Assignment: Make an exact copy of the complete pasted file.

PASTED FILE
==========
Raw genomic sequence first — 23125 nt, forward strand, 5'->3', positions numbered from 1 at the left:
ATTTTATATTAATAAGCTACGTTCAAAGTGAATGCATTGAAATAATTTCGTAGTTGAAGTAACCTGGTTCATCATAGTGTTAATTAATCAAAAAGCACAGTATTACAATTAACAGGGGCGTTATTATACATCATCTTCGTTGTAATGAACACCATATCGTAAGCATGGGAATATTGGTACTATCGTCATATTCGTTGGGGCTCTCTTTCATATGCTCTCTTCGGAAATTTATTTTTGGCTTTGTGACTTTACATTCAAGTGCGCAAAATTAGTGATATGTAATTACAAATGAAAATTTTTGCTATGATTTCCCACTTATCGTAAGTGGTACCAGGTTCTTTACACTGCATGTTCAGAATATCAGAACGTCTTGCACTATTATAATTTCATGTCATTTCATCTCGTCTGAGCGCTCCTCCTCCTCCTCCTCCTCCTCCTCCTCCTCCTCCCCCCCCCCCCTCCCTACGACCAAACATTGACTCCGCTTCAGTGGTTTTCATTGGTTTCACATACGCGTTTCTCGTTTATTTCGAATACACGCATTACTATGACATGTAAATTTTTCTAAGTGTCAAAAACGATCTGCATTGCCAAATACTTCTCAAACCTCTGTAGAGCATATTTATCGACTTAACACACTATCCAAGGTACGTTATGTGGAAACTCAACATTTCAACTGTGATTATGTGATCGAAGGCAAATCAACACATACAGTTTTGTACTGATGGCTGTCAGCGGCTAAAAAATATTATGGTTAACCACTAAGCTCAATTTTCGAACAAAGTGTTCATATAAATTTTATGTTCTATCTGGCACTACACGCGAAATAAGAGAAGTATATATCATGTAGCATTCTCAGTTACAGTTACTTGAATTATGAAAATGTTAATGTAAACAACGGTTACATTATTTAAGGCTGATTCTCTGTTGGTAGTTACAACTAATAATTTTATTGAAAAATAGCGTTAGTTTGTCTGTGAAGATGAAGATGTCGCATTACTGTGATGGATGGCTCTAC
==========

Raw genomic sequence first — 23125 nt, forward strand, 5'->3', positions numbered from 1 at the left:
ATTTTATATTAATAAGCTACGTTCAAAGTGAATGCATTGAAATAATTTCGTAGTTGAAGTAACCTGGTTCATCATAGTGTTAATTAATCAAAAAGCACAGTATTACAATTAACAGGGGCGTTATTATACATCATCTTCGTTGTAATGAACACCATATCGTAAGCATGGGAATATTGGTACTATCGTCATATTCGTTGGGGCTCTCTTTCATATGCTCTCTTCGGAAATTTATTTTTGGCTTTGTGACTTTACATTCAAGTGCGCAAAATTAGTGATATGTAATTACAAATGAAAATTTTTGCTATGATTTCCCACTTATCGTAAGTGGTACCAGGTTCTTTACACTGCATGTTCAGAATATCAGAACGTCTTGCACTATTATAATTTCATGTCATTTCATCTCGTCTGAGCGCTCCTCCTCCTCCTCCTCCTCCTCCTCCTCCTCCTCCCCCCCCCCCCTCCCTACGACCAAACATTGACTCCGCTTCAGTGGTTTTCATTGGTTTCACATACGCGTTTCTCGTTTATTTCGAATACACGCATTACTATGACATGTAAATTTTTCTAAGTGTCAAAAACGATCTGCATTGCCAAATACTTCTCAAACCTCTGTAGAGCATATTTATCGACTTAACACACTATCCAAGGTACGTTATGTGGAAACTCAACATTTCAACTGTGATTATGTGATCGAAGGCAAATCAACACATACAGTTTTGTACTGATGGCTGTCAGCGGCTAAAAAATATTATGGTTAACCACTAAGCTCAATTTTCGAACAAAGTGTTCATATAAATTTTATGTTCTATCTGGCACTACACGCGAAATAAGAGAAGTATATATCATGTAGCATTCTCAGTTACAGTTACTTGAATTATGAAAATGTTAATGTAAACAACGGTTACATTATTTAAGGCTGATTCTCTGTTGGTAGTTACAACTAATAATTTTATTGAAAAATAGCGTTAGTTTGTCTGTGAAGATGAAGATGTCGCATTACTGTGATGGATGGCTCTAC